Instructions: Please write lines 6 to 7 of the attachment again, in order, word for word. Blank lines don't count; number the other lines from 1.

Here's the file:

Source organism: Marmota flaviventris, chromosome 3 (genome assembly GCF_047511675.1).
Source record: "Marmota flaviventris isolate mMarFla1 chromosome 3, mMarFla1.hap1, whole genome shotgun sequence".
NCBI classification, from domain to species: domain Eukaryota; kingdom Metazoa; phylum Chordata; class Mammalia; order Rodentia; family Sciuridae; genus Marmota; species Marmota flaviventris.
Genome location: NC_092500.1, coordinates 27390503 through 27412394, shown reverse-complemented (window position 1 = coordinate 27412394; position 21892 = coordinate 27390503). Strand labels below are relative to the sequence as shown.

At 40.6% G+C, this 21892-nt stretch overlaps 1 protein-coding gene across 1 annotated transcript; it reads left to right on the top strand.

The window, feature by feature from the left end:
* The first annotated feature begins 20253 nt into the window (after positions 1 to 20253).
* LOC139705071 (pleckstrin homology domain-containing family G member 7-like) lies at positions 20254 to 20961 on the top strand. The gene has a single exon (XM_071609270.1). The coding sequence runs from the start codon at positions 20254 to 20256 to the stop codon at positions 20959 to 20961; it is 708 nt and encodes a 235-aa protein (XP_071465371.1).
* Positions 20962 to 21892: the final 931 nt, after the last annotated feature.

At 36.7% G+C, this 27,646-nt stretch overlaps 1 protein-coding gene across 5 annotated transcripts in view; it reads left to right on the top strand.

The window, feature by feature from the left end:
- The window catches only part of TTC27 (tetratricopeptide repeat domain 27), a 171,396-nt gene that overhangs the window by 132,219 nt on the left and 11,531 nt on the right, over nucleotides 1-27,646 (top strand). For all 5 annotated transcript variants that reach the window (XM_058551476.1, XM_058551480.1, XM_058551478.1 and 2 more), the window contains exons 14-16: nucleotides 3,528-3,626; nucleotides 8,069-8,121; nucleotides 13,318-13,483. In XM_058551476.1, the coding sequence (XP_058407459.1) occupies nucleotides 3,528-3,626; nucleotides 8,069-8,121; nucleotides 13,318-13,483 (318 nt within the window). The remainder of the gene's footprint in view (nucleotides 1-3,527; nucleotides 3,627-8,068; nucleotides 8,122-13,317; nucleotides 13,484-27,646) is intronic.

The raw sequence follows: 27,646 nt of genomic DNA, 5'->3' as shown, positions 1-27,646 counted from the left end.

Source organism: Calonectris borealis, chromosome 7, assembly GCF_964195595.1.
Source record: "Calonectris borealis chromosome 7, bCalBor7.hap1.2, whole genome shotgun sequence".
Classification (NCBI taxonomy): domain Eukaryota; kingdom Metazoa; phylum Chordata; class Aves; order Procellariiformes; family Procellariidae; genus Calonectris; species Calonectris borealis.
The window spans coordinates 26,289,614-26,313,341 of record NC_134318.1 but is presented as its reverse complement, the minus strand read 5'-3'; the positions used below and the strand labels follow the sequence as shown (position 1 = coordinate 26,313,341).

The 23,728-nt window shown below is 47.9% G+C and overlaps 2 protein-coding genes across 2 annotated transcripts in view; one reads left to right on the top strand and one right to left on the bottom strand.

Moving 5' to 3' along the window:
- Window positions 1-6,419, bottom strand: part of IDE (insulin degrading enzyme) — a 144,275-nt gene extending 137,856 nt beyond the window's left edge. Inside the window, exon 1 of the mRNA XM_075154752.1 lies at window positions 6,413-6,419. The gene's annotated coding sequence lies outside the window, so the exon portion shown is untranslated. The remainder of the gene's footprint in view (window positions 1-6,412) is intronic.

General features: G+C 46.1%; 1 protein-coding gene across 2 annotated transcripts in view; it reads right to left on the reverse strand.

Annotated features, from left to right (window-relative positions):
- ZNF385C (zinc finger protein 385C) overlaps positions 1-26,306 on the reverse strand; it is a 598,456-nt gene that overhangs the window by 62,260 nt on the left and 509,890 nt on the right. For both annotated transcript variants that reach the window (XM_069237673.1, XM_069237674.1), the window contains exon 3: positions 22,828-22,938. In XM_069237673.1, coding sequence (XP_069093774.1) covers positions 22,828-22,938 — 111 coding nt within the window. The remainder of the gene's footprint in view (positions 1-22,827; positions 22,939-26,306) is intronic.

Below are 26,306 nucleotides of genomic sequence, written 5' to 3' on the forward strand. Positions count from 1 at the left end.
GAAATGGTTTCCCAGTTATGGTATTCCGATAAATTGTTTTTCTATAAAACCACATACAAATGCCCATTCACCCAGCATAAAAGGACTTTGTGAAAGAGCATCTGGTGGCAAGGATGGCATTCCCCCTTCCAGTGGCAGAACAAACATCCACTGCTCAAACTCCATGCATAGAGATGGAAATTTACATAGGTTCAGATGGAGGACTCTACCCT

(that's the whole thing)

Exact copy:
The window, feature by feature from the left end:
* The first annotated feature begins 20253 nt into the window (after positions 1 to 20253).